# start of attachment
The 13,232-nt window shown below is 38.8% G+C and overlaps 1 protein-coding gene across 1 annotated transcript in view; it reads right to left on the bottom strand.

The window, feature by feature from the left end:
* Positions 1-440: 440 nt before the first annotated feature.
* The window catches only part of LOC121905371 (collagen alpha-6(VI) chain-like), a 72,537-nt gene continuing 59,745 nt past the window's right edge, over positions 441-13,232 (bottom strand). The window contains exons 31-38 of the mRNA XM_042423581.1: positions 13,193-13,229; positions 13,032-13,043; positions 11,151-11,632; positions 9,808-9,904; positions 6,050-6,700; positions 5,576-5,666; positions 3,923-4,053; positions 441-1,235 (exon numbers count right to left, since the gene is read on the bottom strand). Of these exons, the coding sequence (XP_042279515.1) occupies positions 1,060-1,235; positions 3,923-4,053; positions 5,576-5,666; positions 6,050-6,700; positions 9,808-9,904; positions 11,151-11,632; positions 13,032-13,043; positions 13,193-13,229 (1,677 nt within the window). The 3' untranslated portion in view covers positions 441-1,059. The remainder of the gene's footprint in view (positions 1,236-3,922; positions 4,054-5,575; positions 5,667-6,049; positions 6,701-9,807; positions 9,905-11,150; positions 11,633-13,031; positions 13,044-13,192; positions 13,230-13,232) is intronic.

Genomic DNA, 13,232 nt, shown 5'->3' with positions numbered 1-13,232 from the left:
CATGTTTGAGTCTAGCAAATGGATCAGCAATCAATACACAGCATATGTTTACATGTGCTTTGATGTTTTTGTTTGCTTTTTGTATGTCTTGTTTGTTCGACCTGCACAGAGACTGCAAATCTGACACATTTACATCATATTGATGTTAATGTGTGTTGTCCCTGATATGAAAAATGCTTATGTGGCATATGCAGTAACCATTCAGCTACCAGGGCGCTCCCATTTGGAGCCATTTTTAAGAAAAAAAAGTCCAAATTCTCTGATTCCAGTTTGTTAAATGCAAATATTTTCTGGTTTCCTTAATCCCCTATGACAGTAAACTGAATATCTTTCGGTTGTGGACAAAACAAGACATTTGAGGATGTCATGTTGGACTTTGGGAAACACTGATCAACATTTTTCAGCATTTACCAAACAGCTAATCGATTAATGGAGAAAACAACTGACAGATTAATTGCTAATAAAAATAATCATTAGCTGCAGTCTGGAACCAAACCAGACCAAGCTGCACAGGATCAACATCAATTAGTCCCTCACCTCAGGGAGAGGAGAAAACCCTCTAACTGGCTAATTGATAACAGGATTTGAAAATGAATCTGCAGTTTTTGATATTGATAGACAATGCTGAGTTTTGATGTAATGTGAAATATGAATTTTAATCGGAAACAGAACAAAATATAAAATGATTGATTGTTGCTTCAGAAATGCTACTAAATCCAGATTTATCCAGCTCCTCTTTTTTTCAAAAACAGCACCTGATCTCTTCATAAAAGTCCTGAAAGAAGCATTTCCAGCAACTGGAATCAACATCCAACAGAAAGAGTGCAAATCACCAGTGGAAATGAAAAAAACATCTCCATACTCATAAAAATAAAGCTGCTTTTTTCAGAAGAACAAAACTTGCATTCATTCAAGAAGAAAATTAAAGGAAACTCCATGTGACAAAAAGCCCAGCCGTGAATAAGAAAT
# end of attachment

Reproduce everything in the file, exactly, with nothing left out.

The 13,232-nt window shown below is 38.8% G+C and overlaps 1 protein-coding gene across 1 annotated transcript in view; it reads right to left on the bottom strand.

The window, feature by feature from the left end:
* Positions 1-440: 440 nt before the first annotated feature.
* The window catches only part of LOC121905371 (collagen alpha-6(VI) chain-like), a 72,537-nt gene continuing 59,745 nt past the window's right edge, over positions 441-13,232 (bottom strand). The window contains exons 31-38 of the mRNA XM_042423581.1: positions 13,193-13,229; positions 13,032-13,043; positions 11,151-11,632; positions 9,808-9,904; positions 6,050-6,700; positions 5,576-5,666; positions 3,923-4,053; positions 441-1,235 (exon numbers count right to left, since the gene is read on the bottom strand). Of these exons, the coding sequence (XP_042279515.1) occupies positions 1,060-1,235; positions 3,923-4,053; positions 5,576-5,666; positions 6,050-6,700; positions 9,808-9,904; positions 11,151-11,632; positions 13,032-13,043; positions 13,193-13,229 (1,677 nt within the window). The 3' untranslated portion in view covers positions 441-1,059. The remainder of the gene's footprint in view (positions 1,236-3,922; positions 4,054-5,575; positions 5,667-6,049; positions 6,701-9,807; positions 9,905-11,150; positions 11,633-13,031; positions 13,044-13,192; positions 13,230-13,232) is intronic.

Genomic DNA, 13,232 nt, shown 5'->3' with positions numbered 1-13,232 from the left:
CATGTTTGAGTCTAGCAAATGGATCAGCAATCAATACACAGCATATGTTTACATGTGCTTTGATGTTTTTGTTTGCTTTTTGTATGTCTTGTTTGTTCGACCTGCACAGAGACTGCAAATCTGACACATTTACATCATATTGATGTTAATGTGTGTTGTCCCTGATATGAAAAATGCTTATGTGGCATATGCAGTAACCATTCAGCTACCAGGGCGCTCCCATTTGGAGCCATTTTTAAGAAAAAAAAGTCCAAATTCTCTGATTCCAGTTTGTTAAATGCAAATATTTTCTGGTTTCCTTAATCCCCTATGACAGTAAACTGAATATCTTTCGGTTGTGGACAAAACAAGACATTTGAGGATGTCATGTTGGACTTTGGGAAACACTGATCAACATTTTTCAGCATTTACCAAACAGCTAATCGATTAATGGAGAAAACAACTGACAGATTAATTGCTAATAAAAATAATCATTAGCTGCAGTCTGGAACCAAACCAGACCAAGCTGCACAGGATCAACATCAATTAGTCCCTCACCTCAGGGAGAGGAGAAAACCCTCTAACTGGCTAATTGATAACAGGATTTGAAAATGAATCTGCAGTTTTTGATATTGATAGACAATGCTGAGTTTTGATGTAATGTGAAATATGAATTTTAATCGGAAACAGAACAAAATATAAAATGATTGATTGTTGCTTCAGAAATGCTACTAAATCCAGATTTATCCAGCTCCTCTTTTTTTCAAAAACAGCACCTGATCTCTTCATAAAAGTCCTGAAAGAAGCATTTCCAGCAACTGGAATCAACATCCAACAGAAAGAGTGCAAATCACCAGTGGAAATGAAAAAAACATCTCCATACTCATAAAAATAAAGCTGCTTTTTTCAGAAGAACAAAACTTGCATTCATTCAAGAAGAAAATTAAAGGAAACTCCATGTGACAAAAAGCCCAGCCGTGAATAAGAAAT